By AIM’s Southern REO

I find I spend a great deal of my time in the future. Yes, I live in the present – answering emails, spending time with people, reading books, exercising, and so on–but my role as Regional Director for AIM’s Southern Region keeps taking me back to the future. I picture the future for thousands of Mwani, thousands of Makwe, thousands of Sakalava, thousands of Antakarana, thousands of Bara people “before the throne and in front of the Lamb” (Rev 7:9) who “purchased men for God from every tribe and language and nation” (Rev 5:9). I dream of outreach teams among each of these groups, learning the language, growing together in their effectiveness as cross-cultural workers, sharing Truth with lost people, establishing Christ-centred churches among them. I make plans, I approach potential leaders, I budget, I do surveys, I dream with team leaders about the shape of their teams.

About 20% of my time spent in the future becomes present reality and this is where I get goose-bumps! I rejoice when someone agrees to lead a team, when a team is built around him/her, when that team moves into the area, becomes fluent in the local language and shares the Gospel. And I rejoice, with the angels, when even one person turns to Christ through all this effort. Yes, I live in the future but it often becomes a very satisfying present.

Come with me to the future and dream very specifically of outreach to the Antakarana. Who are they? Why are they so needy? What sets them apart from other groups? What needs to happen for our dreams to become reality?

Their name, Antakarana means “People of the White Coral Rocks” because originally they lived among these very striking rocky limestone peaks. Historically the Antakarana were isolated and cut off from the southern regions of Madagascar by this range of peaks known as the Tsaratanana Massif. This geographical feature has played a very important role in regional history, having served as a refuge for the Antakarana during various conflicts.  It also houses the graves of their first kings.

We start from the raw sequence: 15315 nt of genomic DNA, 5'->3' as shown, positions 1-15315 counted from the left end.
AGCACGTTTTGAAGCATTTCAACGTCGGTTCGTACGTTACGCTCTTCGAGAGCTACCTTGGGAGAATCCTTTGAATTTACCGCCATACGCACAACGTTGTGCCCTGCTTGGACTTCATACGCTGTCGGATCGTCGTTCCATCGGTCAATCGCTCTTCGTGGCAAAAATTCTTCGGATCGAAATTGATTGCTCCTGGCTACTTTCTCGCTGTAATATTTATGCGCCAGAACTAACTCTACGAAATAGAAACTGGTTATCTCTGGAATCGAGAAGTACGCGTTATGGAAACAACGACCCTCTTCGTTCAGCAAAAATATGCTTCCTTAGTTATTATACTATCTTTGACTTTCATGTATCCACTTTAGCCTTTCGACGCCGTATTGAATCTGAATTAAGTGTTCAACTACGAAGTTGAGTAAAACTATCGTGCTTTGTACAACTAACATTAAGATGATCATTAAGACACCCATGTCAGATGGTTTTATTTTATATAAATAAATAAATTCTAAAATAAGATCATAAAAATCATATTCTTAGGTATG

The Antakarana are a mix of Austronesian, African, and Arab ancestry. They are mainly cattle farmers although some live as coastal fishermen and the interior villages harvest rice, maize, cassava. Many have also gone to work in factories in the nearby towns.

When the Merina, the dominant tribe in Madagascar, conquered the Antakarana in 1820, the tribe was divided in two: those that accepted the Merina government with the consequent change in customs and religious ideas and those who never recognized this authority.  That division has lasted to the present .The Antakarana west of the divide accepted Islam although maintaining many traditional practices, while the Antakarana east of the divide accepted the Merina authority and have moved away from Islam. 

Most Antakarana beliefs and customs are a mix of folk Islam and animistic beliefs. Outreach to the Antakarana is sparse, and many hold to their beliefs in Islam. Current estimates say that approximately 14 % of the 140,000 Antakarana adhere to Christianity in some form and less than 2% of those are evangelical. A third of the tribe is thought to be Muslim.

Generally speaking, the north of Madagascar has not seen many missionaries or mission agencies. Christian missions work started on the southeast coast of the island but stopped before crossing the Tsaratanana mountain massif. There is a story of a northern tribal chief asking a missionary why they never got to the north. When told that there were many difficulties getting to the north and that there was a fear by the missionaries of the Muslim influence, the chief told the missionary that all of that was none of his business – it was the missionary’s business to give the people of the north a choice between Islam and Christianity.  Until then, they would have no choice.

The Antakarana are at tipping point. There are reports of Islamic missionary activity in Northern Madagascar targeting the animist and superficially Islamic peoples of this region. Islam and animism are very compatible and in the next few decades the strong possibility is that most of the group could become Islamic, adding an extra layer of darkness over them. The time to establish Christ centred churches among the Antakarana is NOW. The task is urgent.

We envision two church planting TIMO teams – one among the Western Antakarana and the other among Eastern Antakarana by 2013 reaching, mentoring and unleashing disciples from this group to make disciples of others in the tribe. For this to happen, we need to identify two team leaders soon. We dream of these teams unleashing gifted Antakarana church planters to start a church planting movement across the northern tip of Madagascar bringing Gospel hope and transformation to that region.

What needs to happen for these dreams to become reality? PRAYER.
Pray to the Lord of the Harvest…